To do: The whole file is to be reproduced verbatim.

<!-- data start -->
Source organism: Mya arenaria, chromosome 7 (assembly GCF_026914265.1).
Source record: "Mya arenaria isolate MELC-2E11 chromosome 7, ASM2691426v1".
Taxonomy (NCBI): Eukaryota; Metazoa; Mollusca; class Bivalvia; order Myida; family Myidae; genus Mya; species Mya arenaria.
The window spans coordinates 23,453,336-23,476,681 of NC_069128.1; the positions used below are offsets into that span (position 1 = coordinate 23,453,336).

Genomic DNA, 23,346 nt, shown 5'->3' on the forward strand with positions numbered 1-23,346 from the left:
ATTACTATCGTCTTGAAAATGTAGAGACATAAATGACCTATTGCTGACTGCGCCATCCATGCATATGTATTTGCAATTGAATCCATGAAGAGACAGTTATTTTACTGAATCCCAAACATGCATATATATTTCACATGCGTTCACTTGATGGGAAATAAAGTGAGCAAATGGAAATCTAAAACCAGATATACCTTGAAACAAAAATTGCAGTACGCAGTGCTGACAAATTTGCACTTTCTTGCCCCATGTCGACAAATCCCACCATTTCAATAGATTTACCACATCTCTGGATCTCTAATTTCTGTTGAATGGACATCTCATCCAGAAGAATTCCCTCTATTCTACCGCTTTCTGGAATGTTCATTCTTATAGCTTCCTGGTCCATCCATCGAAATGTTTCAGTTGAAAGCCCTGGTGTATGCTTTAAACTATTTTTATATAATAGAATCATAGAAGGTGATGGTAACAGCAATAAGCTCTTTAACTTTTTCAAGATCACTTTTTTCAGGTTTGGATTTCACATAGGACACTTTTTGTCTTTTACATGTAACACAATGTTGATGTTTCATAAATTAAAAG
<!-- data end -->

Source organism: Mya arenaria, chromosome 7 (assembly GCF_026914265.1).
Source record: "Mya arenaria isolate MELC-2E11 chromosome 7, ASM2691426v1".
Taxonomy (NCBI): Eukaryota; Metazoa; Mollusca; class Bivalvia; order Myida; family Myidae; genus Mya; species Mya arenaria.
The window spans coordinates 23,453,336-23,476,681 of NC_069128.1; the positions used below are offsets into that span (position 1 = coordinate 23,453,336).

Genomic DNA, 23,346 nt, shown 5'->3' on the forward strand with positions numbered 1-23,346 from the left:
ATTACTATCGTCTTGAAAATGTAGAGACATAAATGACCTATTGCTGACTGCGCCATCCATGCATATGTATTTGCAATTGAATCCATGAAGAGACAGTTATTTTACTGAATCCCAAACATGCATATATATTTCACATGCGTTCACTTGATGGGAAATAAAGTGAGCAAATGGAAATCTAAAACCAGATATACCTTGAAACAAAAATTGCAGTACGCAGTGCTGACAAATTTGCACTTTCTTGCCCCATGTCGACAAATCCCACCATTTCAATAGATTTACCACATCTCTGGATCTCTAATTTCTGTTGAATGGACATCTCATCCAGAAGAATTCCCTCTATTCTACCGCTTTCTGGAATGTTCATTCTTATAGCTTCCTGGTCCATCCATCGAAATGTTTCAGTTGAAAGCCCTGGTGTATGCTTTAAACTATTTTTATATAATAGAATCATAGAAGGTGATGGTAACAGCAATAAGCTCTTTAACTTTTTCAAGATCACTTTTTTCAGGTTTGGATTTCACATAGGACACTTTTTGTCTTTTACATGTAACACAATGTTGATGTTTCATAAATTAAAAG